Like Karen Maitland's other two books, Company of Liars and The Owl Killers (both great, by the way), this is a complex, labyrinthine mystery set in medieval England. The Interdict of 1208 forms the background for the plot, which concerns two main characters. The first is Elena, a 15-year-old serving girl who becomes a runaway, and later finds herself tricked into prostitution, after she's accused of killing her own baby. The second is Raffaelle, a tortured, revenge-hungry steward who is forced ...more
Nikki
I wasn't as riveted by The Gallows Curse as I was by Karen Maitland's first book, Company of Liars. Part of that was the fact that I've been writing essays, and I haven't had a gallstone attack that could just keep me up all night with nothing to do but read! And part of it is my reluctance to end up with no more of her stuff to read...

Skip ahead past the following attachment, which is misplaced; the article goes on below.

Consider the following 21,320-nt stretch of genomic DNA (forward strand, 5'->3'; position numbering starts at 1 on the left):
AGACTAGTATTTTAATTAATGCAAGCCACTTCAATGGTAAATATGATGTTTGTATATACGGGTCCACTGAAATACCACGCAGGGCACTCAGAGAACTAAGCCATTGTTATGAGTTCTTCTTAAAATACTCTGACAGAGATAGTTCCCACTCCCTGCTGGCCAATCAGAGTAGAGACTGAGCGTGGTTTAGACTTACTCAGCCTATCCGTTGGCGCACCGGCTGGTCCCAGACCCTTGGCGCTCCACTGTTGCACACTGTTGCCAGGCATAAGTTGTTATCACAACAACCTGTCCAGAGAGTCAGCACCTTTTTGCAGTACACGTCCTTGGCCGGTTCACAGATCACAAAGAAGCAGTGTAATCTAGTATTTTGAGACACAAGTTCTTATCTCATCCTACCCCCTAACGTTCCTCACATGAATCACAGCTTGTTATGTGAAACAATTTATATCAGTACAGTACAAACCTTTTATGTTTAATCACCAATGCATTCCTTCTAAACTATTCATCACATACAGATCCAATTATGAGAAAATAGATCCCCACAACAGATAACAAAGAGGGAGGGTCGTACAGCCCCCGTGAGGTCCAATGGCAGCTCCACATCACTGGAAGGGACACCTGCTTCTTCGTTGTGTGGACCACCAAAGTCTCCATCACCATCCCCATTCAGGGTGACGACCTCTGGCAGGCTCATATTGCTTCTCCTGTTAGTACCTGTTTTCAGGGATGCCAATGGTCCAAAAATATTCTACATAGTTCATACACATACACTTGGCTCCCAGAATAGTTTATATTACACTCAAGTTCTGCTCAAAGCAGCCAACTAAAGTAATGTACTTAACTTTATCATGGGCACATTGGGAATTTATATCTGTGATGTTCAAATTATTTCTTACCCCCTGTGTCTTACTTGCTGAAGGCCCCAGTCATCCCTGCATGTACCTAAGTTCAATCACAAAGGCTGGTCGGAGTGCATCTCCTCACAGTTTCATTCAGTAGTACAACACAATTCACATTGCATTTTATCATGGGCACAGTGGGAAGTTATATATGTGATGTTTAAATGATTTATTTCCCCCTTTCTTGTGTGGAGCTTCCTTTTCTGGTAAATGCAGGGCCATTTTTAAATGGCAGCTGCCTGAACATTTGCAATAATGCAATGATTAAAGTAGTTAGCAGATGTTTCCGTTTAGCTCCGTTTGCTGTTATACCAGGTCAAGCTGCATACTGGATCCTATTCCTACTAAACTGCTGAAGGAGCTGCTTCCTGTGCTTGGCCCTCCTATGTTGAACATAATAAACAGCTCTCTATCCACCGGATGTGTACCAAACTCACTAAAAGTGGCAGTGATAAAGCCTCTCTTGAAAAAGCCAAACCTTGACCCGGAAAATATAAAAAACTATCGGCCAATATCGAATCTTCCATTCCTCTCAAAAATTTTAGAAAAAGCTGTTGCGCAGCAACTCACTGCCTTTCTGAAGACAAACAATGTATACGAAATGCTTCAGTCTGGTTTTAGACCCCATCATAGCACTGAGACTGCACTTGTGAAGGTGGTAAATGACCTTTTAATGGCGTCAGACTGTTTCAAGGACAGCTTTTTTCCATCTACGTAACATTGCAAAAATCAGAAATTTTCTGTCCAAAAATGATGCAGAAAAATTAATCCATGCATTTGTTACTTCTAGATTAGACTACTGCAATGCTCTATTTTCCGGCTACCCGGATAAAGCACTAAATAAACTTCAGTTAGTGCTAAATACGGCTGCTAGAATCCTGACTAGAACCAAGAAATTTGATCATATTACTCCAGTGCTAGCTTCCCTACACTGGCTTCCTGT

Like Company of Liars, it's somewhat slow paced, based on a build up of tension that really works for me and might infuriate other readers. I like Karen Maitland'
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JackieB
Oct 29, 2012 rated it did not like it  ·  review of another edition
Shelves: fiction, historical
This review has been hidden because it contains spoilers. To view it, click here.
Ruth Dugdall
Jul 29, 2011 rated it it was amazing  ·  review of another edition
Book review of The Gallows Curse by Karen Maitland

I discovered Karen Maitland when I read her first book, The Company of Liars, and reading her third novel, Gallows Curse, I am once again struck my the colourful, vivid writing that makes her novels stand out from others. You can literally smell the brothel, touch the food, see the hair ornaments twinkle…

Lots of meaty discussions can be had from this historical novel, which has much resonance for the modern reader. Epic in length, gritty in tone
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Kate Sherrod
Mandrake root has been believed to be capable of many, many things, but who knew it also had narrative talent?